“rocked In The Cradle Of Consternation”


About twelve o’clock the ocean was covered with white foam and rolling waves; but still the wind increased, and higher did the billows roll until great mountains, towering apparently up to heaven, came dashing along in sublime vengeance.…

Many, for a while, tried to laugh and shake off their fears; but about eight o’clock we all ceased laughing. I had been praying all the time, and I believe many others were. Now all began to feel serious and solemn. Even the crew looked and spoke apprehensively. Finally, an awful sea came and broke in our wheel-house. Still the raging waters and howling winds grew worse.

At last many of us gave up all hope. I lay down and bade my mother, wife, and children farewell, and after asking God to protect them and bring us together in heaven to be separated no more, I begged the Lord to put me to sleep, and that if it was His will that the ship should be dashed to pieces, I should remain asleep and be spared the heartrending spectacle of nearly fifteen hundred men launched into eternity in one moment.

God answered my prayer. I went quietly to sleep; and when I awoke, I found that the storm had subsided, and the ship was again on her way to Beaufort, where we are this morning (December 22d.)

The whole fleet was in that storm. We have not yet heard of the casualties.

Thursday, December 22d After passing through one of the most terrific storms, yesterday, ever witnessed by mortals, we this morning came into Beaufort, N. C., after casting anchor in the ship-harbor. I disembarked and went ashore, hoping to find Mr. Galloway, not knowing anyone else, but he being in Newbern, N. C., and it being too late to get back aboard the ship, and it being very cold, I was taken by a gentleman to one Mr. Washington, where I was introduced as a stranger desiring a place to stay all night. And after I was denied upon the ground that they had no accommodations, I asked permission to sit by the fire during the night, as I did not want to lie in the street; but this privilege was denied me, also. The gentleman then conducted me to an old sister’s house, viz., Clara Fisher, who offered me all the comforts of her house, and soon prepared me a fine supper. After learning I was very dirty, and how long I had been deprived of clean clothing, she soon got me a clean suit and washed and ironed mine and next morning turned me out clean, for she had me wash too. God bless Clara Fisher!…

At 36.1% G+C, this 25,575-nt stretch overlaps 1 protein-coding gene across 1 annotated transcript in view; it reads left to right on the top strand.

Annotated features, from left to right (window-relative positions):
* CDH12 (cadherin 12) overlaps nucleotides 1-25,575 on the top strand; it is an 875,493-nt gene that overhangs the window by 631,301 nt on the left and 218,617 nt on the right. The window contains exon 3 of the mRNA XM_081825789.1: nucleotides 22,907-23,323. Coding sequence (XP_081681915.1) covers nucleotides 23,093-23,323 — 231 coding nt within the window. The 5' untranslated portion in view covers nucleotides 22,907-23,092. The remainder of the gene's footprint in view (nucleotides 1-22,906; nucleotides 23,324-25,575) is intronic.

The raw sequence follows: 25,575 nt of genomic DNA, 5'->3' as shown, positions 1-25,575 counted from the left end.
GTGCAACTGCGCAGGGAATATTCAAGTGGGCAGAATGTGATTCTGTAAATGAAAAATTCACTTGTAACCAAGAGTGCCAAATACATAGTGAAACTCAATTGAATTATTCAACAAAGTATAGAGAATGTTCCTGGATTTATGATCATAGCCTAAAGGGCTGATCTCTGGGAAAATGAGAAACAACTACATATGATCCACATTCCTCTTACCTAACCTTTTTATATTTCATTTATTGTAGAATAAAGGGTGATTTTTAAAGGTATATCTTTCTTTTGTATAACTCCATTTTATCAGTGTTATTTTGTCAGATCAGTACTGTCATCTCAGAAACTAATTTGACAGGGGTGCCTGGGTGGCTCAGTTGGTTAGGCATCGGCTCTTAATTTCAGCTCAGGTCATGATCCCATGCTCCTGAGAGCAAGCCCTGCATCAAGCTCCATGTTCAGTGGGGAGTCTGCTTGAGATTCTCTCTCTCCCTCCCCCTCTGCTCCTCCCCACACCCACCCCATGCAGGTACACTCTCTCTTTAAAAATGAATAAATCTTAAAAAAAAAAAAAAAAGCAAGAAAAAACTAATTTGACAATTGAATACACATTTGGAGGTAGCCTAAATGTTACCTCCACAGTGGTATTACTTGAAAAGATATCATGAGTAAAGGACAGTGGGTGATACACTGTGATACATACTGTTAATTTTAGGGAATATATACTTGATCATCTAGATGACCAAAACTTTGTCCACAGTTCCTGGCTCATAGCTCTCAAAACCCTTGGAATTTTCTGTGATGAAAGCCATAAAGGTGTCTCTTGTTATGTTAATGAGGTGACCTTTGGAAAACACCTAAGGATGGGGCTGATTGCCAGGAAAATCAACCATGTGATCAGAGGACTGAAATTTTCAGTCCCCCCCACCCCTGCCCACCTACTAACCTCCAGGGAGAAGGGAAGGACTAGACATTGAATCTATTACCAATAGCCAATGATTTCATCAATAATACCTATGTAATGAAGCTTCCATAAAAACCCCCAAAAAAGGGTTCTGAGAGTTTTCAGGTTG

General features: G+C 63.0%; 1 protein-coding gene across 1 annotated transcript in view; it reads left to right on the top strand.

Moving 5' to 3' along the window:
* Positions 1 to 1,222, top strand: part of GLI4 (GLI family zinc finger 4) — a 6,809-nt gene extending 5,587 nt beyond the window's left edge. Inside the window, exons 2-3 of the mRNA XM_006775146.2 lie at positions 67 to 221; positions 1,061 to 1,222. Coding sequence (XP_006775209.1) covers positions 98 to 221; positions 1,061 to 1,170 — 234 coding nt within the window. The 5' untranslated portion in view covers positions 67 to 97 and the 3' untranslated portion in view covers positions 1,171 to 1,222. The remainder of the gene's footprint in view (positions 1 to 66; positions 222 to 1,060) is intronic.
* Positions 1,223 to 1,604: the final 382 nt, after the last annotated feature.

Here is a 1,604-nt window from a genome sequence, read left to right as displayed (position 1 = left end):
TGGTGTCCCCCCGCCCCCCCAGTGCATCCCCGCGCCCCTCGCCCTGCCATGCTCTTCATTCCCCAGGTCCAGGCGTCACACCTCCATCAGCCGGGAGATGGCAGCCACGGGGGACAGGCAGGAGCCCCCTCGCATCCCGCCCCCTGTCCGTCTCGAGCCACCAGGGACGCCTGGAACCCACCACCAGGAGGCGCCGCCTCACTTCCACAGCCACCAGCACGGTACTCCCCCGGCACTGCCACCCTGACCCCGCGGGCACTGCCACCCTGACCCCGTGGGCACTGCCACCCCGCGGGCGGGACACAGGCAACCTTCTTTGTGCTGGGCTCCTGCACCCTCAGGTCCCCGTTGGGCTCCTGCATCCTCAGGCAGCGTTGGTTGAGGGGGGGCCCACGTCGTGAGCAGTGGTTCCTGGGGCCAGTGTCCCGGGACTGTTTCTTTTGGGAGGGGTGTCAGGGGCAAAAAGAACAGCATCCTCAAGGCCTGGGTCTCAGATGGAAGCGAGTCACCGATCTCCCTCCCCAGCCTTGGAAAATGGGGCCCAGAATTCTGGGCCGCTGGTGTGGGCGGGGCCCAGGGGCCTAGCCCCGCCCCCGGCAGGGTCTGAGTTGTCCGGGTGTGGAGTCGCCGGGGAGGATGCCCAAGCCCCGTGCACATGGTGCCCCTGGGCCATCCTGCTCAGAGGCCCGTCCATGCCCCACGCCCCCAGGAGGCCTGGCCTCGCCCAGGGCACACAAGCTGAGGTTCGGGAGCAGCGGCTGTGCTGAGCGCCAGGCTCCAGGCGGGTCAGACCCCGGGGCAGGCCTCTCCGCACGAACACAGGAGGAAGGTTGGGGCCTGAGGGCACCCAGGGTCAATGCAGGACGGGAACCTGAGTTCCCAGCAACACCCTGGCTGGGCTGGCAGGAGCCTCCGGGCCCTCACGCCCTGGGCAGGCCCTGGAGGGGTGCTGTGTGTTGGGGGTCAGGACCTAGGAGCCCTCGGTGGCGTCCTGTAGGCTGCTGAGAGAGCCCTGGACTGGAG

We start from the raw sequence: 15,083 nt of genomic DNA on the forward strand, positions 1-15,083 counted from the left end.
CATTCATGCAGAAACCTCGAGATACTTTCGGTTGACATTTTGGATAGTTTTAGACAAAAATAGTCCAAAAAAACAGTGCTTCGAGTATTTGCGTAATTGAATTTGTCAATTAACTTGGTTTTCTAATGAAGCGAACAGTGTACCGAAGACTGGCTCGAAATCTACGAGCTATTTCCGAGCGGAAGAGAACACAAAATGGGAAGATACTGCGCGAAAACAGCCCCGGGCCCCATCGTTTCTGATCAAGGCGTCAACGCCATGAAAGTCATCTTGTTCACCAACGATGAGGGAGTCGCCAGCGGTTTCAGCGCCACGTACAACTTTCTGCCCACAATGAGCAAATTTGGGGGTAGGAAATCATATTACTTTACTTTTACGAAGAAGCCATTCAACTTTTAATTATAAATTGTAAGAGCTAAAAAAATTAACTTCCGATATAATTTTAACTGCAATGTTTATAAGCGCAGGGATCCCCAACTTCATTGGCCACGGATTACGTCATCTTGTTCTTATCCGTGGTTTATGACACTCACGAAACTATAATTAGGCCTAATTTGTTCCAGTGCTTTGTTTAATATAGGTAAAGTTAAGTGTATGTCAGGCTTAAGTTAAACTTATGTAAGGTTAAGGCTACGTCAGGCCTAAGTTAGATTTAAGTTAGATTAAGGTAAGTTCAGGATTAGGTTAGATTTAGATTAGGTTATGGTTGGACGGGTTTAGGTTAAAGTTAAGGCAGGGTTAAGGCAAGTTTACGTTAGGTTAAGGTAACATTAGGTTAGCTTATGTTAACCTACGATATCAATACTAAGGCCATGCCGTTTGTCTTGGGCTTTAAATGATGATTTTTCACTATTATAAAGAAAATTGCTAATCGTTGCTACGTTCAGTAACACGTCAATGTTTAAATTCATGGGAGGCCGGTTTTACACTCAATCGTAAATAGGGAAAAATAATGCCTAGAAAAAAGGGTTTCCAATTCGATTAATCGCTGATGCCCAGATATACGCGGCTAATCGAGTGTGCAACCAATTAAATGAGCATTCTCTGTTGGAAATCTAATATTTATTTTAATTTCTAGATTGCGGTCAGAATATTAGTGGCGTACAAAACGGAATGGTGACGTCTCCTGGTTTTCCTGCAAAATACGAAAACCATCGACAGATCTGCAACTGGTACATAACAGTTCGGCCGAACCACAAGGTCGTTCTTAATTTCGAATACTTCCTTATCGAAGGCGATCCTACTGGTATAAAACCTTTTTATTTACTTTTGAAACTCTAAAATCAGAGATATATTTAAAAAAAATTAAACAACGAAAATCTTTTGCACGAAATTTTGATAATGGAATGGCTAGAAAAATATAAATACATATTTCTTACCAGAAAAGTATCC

Saturday, December 24th Today, about 2 o’clock, we put to sea, having replenished our coal, water, and eatables. The soldiers seem cheerful and sing, and many hold prayer meetings, and all things move off very pleasantly; they, almost to a man, express quite a desire to do something, as they say they are tired of doing nothing.

Sunday, December 25th This morning (Christmas), we found ourselves off Wilmington, N.C. The light of day made visible a large collection of vessels, both of the navy and transports.… About 8 o’clock Gen. Butler came in the steam-ship Bendeford , by the fleet of transports, and gave orders to follow him. During this time the immense naval fleet, with monitors, whose turrets were barely visible above the water, iron-clads which wore an impregnable aspect to every missile in rebel possession, and a large number of regular man-of-war and gun boats, began moving toward the shore and wind[ing] serpentinely around Fort Fisher, which protects the entrance to Wilmington on the Cape Fear River. About 10 o’clock the firing commenced from a procession of naval boats fully six miles long, including those which were shelling the water-batteries along the sea beach to effect a landing for the infantry, when broadside after broadside was fired, until the reports became so continuous that, in many instances, it was one unbroken roar, which seemed to be awful enough to shake the world. … From that time until night did the lurid flame flash and the grim roar mutter while everything trembled as if it were rocked in the cradle of consternation.


About 2 o’clock the gunboats had effected a landing for the infantry about four miles above the fort, and all the yawl boats were employed to land the troops, as the ships could not get within two hundred yards of the shore. These small boats were therefore sent ashore filled with soldiers, and on landing, salutes were given by broadsides from several ships, while the band played “Hail Columbia.” A few moments after their arrival on shore a white flag was seen waving from a little mound behind which was a rebel water-battery; at this sight, the two divisions raised a shout of triumph which was only excelled by the terrific roar of cannon. Our landed troops, seeing them, went to the place, where some thirty came out and surrendered. At this stage of events our troops raised a more vociferous shout than ever. In about an hour from then, the rebels came in heavy force to stop the landing of our troops, but they were soon driven back. About dusk, Gen. Butler gave orders … to re-embark, for what reason I know not.…